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In Pennsylvania, white male vote is key

White men are a critical group of voters for Democratic candidates in Tuesday's primary – and the most ambivalent.

Canvassing: Ann Frantti and her son, Travis Frantti, came from Albany, N.Y., to drum up support for Clinton near Pittsburgh on Friday.

Mark Thomson

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Travis Frantti knocks on the front door, ready to make his pitch for Hillary Rodham Clinton. It's the final weekend before Tuesday's presidential primary in Pennsylvania, and he and his mother are out canvassing in suburban Pittsburgh, a printout of persuadable Democrats and a stack of campaign literature in hand.

Joe Machi, their first "customer," is still undecided. "I'll just toss a coin," jokes the real estate investor, as Ann Frantti hands a Hillary pin to his young son. Then he gets serious: "I still want to hear more about the issues, rather than this peripheral stuff."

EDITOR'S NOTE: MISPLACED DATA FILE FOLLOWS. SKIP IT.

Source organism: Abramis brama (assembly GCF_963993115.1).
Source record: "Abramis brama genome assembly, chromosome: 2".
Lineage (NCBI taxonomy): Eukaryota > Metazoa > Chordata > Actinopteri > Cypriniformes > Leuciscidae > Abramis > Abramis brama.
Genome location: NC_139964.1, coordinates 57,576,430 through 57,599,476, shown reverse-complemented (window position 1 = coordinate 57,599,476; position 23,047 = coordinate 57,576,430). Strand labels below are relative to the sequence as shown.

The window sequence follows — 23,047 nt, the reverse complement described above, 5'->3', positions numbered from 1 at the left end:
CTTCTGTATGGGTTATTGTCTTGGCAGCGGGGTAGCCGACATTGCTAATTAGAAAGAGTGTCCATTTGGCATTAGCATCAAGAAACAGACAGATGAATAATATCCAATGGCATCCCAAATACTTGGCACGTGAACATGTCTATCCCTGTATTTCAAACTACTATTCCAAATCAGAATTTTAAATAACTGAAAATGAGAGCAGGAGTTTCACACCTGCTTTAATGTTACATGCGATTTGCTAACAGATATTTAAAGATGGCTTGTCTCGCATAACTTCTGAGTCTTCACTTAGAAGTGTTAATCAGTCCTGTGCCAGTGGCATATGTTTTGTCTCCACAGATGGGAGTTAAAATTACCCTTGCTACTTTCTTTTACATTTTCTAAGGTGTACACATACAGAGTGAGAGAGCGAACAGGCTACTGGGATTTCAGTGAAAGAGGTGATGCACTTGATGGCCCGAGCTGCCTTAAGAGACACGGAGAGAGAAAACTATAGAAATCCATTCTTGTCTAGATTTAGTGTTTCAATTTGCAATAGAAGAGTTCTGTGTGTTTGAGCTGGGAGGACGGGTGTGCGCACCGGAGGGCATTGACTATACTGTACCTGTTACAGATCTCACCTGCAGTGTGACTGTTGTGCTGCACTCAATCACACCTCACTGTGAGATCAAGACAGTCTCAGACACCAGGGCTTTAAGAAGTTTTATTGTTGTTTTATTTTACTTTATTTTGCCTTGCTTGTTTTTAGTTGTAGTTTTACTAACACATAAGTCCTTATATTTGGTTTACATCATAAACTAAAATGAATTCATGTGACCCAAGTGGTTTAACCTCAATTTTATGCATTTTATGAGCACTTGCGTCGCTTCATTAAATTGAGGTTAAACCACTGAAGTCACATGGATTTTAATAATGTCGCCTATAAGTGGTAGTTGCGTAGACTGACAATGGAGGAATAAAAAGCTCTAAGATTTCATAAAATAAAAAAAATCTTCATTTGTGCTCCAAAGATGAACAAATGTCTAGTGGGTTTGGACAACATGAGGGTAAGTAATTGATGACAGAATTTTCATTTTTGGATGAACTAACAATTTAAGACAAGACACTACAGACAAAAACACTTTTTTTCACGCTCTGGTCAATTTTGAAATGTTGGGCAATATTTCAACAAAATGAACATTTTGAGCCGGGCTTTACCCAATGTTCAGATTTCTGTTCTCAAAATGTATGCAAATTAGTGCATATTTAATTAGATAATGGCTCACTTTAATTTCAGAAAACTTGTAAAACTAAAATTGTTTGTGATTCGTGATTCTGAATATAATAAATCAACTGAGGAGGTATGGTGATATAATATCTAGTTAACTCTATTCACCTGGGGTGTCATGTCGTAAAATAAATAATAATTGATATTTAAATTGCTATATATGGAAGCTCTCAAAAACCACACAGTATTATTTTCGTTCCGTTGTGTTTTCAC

In a way, Mr. Machi represents the holy grail of the final push for votes in Pennsylvania: white male Democrats. As a group, they are nearly evenly divided between Senator Clinton and Sen. Barack Obama. And individually, white male Democrats express the most ambivalence about the two candidates.

A recent poll from Temple University in Philadelphia asked likely Democratic voters to rate the favorability of Clinton and Obama on a scale of 1 to 10, with 10 being most favorable. The contest was closest among white men who gave Clinton an average of 6.4 and Obama 6.9. When only voters over 30 are considered, the numbers get even tighter: 6.5 for Clinton and 6.7 for Obama.


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